Are you staying in an illegal Short Term Rental?

The Australian Short-Term Rental Association (ASTRA), estimates up to 80,000 short-term rentals are available in NSW with 50,000 listed on websites. If you are an owner of one of these holiday rentals there are now requirements in place to register your property under new short-term letting laws. All short-term rentals in NSW must now meet new fire safety rules requiring compliance in providing evidence of installation. Even though this requirement has been pushed back to March 2022 it is widely speculated that some property managers will falsely claim they meet the standards. This will expose guests should there be an issue of voided insurance brought about by any subsequent claims. Owners must have registered their properties by November 1, the same day all NSW travel restrictions were lifted, or be banned from taking guests. The rules are simple. If you are not registered you can not list on the major platforms, nor can you list with local agents. No registration means no listing.


Airbnb and Vrbo, which manages short-term listings across the Stayz and Expedia platforms, began delisting properties that do not have a government registration number from November 1.

Sitting side by side with the registration of holiday rentals and their requirement to meet safety standards expected of B and B's and Motels is the mechanism that may well lead to the properties being identified as non-compliant within zoning rules following continued pressure to remove holiday "party houses" from quite suburban streets, as has been the case in Byron Bay. An interesting aside is that you can now lodge complaints about loud (or non compliant) holiday rentals on the registration site. The consequences of complaints that are found to have substance will result in warnings and then deregistration. By identifying the properties from the register as commercial the next step will be to see the properties given a seperate rate base. This is being considered presently as IPART considers how it can assist councils in raising more revenue from its rate base. So if you are planning on going on a holiday be sure to book a registered holiday rental to give you peace of mind that the property meets safety standards and is willing to abide by codes of practice. The mandatory Code of Conduct for the Short-term Rental Accommodation Industry started on 18 December 2020 ad was updated on 28 May 2021 to reflect that the planning instruments and STRA register would commence in November 2021. Obligations in the Code relating to the STRA register commenced on 1st November.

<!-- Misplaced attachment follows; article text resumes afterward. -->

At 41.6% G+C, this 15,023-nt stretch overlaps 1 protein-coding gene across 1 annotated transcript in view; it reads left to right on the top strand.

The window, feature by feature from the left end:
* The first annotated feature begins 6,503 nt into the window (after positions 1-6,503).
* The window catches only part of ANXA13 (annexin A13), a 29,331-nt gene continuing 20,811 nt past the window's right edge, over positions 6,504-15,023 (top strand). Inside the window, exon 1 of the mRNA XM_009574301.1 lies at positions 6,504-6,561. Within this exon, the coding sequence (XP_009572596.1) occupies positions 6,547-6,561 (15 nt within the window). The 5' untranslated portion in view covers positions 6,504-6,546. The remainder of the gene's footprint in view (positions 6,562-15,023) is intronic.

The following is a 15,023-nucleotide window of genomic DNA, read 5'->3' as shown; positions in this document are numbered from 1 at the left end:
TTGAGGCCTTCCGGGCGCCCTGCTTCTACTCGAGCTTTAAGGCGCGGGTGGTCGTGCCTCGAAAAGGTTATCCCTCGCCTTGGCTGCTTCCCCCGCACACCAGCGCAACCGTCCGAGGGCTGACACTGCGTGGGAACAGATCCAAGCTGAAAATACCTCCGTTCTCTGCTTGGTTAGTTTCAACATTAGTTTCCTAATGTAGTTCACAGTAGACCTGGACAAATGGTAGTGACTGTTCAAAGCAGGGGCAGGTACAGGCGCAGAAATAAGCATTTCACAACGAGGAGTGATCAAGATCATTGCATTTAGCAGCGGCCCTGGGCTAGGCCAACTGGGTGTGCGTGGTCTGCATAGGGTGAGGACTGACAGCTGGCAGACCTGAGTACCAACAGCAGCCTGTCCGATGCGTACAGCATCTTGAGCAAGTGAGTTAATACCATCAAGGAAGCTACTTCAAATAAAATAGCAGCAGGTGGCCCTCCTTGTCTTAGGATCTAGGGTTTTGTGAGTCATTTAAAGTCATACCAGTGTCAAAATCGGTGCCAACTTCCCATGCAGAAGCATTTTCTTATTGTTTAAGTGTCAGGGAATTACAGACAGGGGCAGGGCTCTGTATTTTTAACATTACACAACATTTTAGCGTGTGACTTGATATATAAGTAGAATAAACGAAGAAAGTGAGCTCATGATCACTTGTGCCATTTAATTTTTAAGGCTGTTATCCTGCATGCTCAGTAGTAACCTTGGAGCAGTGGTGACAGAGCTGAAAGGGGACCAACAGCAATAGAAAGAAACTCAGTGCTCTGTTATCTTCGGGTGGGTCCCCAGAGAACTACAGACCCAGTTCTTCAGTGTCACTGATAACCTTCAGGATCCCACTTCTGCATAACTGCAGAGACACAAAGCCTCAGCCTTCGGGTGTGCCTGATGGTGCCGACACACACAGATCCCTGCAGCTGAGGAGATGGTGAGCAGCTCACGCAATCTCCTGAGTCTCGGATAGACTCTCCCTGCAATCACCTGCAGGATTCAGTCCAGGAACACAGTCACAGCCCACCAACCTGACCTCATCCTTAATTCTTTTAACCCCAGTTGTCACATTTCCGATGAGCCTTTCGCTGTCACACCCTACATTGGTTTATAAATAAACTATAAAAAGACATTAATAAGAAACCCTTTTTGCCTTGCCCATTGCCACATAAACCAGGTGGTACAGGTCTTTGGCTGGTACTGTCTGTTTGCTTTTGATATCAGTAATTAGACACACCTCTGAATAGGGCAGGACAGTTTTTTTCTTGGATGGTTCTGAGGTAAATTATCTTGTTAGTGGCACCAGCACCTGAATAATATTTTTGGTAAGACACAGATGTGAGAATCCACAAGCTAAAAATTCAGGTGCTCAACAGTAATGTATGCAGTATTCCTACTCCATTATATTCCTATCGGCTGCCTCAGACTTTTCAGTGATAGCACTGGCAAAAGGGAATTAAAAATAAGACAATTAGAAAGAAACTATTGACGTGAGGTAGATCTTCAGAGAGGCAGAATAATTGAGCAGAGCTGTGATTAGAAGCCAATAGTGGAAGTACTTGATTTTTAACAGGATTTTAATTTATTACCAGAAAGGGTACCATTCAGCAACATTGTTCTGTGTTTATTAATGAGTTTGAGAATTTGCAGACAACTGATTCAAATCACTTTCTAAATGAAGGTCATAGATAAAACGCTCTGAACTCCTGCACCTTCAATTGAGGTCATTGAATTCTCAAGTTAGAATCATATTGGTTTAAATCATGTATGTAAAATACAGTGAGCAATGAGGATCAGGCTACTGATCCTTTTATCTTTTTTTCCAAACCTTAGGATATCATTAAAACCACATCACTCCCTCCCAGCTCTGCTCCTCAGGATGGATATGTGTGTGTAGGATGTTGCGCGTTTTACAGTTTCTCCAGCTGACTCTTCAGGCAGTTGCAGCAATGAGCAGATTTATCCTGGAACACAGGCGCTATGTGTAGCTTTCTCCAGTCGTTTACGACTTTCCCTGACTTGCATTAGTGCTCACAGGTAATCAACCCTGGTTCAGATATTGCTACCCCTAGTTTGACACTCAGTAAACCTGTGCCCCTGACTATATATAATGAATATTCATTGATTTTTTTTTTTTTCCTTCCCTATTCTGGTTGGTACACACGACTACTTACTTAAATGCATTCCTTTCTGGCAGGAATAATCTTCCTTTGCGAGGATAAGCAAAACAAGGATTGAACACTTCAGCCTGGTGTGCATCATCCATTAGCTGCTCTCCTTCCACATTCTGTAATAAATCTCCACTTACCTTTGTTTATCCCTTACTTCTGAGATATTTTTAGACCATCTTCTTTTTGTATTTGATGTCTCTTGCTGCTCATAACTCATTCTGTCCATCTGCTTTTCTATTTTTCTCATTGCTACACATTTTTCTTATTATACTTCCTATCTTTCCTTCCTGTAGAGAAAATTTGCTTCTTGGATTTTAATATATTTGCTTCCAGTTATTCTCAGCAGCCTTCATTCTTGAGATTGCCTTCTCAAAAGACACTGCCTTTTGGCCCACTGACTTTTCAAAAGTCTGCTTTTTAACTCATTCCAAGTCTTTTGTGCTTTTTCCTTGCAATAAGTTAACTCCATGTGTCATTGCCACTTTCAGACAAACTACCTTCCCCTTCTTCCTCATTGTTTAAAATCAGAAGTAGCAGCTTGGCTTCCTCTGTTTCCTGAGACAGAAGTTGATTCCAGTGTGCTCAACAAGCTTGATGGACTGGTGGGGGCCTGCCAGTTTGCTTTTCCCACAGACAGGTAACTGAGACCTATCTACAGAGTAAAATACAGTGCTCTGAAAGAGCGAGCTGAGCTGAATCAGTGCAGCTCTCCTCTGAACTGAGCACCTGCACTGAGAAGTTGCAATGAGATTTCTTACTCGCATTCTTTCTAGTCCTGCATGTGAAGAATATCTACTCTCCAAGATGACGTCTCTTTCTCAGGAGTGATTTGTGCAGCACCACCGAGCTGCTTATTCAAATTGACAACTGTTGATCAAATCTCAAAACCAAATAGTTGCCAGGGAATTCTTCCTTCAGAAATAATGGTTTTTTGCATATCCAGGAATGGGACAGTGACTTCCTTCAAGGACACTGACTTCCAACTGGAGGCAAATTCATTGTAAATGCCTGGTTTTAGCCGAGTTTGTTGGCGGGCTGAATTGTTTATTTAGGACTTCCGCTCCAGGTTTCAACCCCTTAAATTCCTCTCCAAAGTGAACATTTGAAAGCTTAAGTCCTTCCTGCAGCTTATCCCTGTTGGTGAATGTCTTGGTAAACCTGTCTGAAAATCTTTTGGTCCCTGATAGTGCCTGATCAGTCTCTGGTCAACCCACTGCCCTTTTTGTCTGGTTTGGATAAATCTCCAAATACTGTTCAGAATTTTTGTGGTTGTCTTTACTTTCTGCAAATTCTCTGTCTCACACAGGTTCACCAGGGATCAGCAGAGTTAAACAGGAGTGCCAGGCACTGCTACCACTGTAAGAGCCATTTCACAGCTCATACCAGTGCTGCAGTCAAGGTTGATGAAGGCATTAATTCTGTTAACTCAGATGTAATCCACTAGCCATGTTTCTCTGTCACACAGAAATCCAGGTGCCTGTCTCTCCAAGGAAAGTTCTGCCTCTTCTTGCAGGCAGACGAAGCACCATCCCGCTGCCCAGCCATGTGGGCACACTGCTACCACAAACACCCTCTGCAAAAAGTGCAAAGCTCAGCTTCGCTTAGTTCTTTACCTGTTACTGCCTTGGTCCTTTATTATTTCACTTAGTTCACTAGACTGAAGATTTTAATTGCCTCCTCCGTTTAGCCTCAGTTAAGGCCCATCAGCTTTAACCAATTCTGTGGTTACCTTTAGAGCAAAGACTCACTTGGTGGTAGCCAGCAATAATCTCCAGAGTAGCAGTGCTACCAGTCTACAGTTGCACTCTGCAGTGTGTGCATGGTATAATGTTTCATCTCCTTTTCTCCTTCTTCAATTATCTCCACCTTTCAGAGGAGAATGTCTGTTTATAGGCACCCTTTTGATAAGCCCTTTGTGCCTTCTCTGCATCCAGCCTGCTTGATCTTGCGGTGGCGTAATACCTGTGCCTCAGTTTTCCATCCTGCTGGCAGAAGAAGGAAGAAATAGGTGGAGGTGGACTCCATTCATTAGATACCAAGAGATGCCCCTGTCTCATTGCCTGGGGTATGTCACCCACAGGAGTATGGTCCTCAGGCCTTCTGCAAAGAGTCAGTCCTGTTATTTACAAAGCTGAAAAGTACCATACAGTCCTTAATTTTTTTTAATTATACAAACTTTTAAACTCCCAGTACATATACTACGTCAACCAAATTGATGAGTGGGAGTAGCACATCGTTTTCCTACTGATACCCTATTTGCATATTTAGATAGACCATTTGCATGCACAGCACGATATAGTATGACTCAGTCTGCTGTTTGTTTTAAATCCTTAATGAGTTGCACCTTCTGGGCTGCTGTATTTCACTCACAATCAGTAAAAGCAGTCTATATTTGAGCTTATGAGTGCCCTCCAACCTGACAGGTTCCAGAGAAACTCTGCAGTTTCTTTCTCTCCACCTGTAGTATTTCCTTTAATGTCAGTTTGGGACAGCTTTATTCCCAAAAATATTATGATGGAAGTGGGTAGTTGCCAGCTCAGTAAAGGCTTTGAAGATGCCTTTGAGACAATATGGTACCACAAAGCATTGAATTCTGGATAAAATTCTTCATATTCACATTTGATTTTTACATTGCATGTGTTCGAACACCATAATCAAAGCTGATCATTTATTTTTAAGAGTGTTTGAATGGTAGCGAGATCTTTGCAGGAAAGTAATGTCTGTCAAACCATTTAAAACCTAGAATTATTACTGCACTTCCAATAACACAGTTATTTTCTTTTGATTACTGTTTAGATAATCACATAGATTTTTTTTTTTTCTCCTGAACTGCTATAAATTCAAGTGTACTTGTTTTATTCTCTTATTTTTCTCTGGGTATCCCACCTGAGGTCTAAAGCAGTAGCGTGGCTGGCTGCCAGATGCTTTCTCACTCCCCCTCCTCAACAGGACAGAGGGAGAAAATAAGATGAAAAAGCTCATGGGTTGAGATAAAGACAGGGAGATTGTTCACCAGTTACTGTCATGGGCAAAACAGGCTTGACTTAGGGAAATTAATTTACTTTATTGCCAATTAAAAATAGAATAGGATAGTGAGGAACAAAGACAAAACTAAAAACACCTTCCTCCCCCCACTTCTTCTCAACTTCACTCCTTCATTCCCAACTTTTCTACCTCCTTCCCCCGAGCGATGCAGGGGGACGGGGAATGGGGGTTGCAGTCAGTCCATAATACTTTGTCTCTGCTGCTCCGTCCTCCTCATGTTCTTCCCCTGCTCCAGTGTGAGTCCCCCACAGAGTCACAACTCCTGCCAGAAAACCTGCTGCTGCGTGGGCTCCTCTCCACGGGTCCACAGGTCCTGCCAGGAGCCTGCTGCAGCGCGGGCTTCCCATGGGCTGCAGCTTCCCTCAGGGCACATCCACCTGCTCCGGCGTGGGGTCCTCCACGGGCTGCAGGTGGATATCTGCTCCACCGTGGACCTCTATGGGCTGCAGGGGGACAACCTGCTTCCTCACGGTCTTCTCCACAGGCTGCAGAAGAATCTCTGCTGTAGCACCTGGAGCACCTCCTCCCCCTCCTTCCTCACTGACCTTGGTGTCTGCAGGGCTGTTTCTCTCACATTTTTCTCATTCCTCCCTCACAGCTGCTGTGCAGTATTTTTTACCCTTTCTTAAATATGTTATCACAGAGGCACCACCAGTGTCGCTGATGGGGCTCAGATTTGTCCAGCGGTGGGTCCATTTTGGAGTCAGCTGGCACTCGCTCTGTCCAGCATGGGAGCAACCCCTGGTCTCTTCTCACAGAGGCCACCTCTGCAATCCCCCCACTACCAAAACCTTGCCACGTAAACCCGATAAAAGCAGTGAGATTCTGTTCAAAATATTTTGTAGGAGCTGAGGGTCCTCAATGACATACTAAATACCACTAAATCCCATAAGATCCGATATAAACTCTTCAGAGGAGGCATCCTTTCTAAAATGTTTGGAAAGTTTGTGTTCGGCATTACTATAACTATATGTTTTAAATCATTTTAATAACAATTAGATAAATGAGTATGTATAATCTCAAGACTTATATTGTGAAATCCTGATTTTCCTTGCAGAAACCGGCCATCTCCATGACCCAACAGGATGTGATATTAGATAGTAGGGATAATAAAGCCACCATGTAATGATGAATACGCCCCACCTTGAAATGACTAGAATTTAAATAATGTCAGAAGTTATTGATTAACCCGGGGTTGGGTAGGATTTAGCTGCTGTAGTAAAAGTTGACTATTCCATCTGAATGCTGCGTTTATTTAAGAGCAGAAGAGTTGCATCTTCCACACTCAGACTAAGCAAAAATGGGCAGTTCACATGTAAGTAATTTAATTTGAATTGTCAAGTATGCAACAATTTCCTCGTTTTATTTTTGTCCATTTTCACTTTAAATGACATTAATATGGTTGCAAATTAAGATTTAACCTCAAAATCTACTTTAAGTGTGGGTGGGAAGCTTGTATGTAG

Further changes were made to the Code in October 2021, to:

  • provide that booking platforms are now only required to check that the premises is registered before advertising that premises, rather than both the premises and the host, and

  • specify the information that booking platforms must provide to the Department of Planning, Industry and Environment.

If a breach is found to have occurred Fair Trading may impose one of the following penalties:

  • warnings or directions to take or cease certain action

  • monetary penalty

  • a ‘strike’ against a host, host’s premises, or guest for serious breaches of the Code

  • recording a guest, host or host’s premises on the Exclusion Register.

The code creates new minimum standards of behaviour and requirements for guests. The public-facing Exclusion Register is currently under development and is expected to commence in May 2022. Requirements under the Code relating to the Exclusion Register will start when the public-facing register becomes operational. At the end of the day the onus is on the guest to ask themselves "In the case of accident am I covered by the insurance of this property and will any claim be voided if the property is found to be non-compliant under the law."

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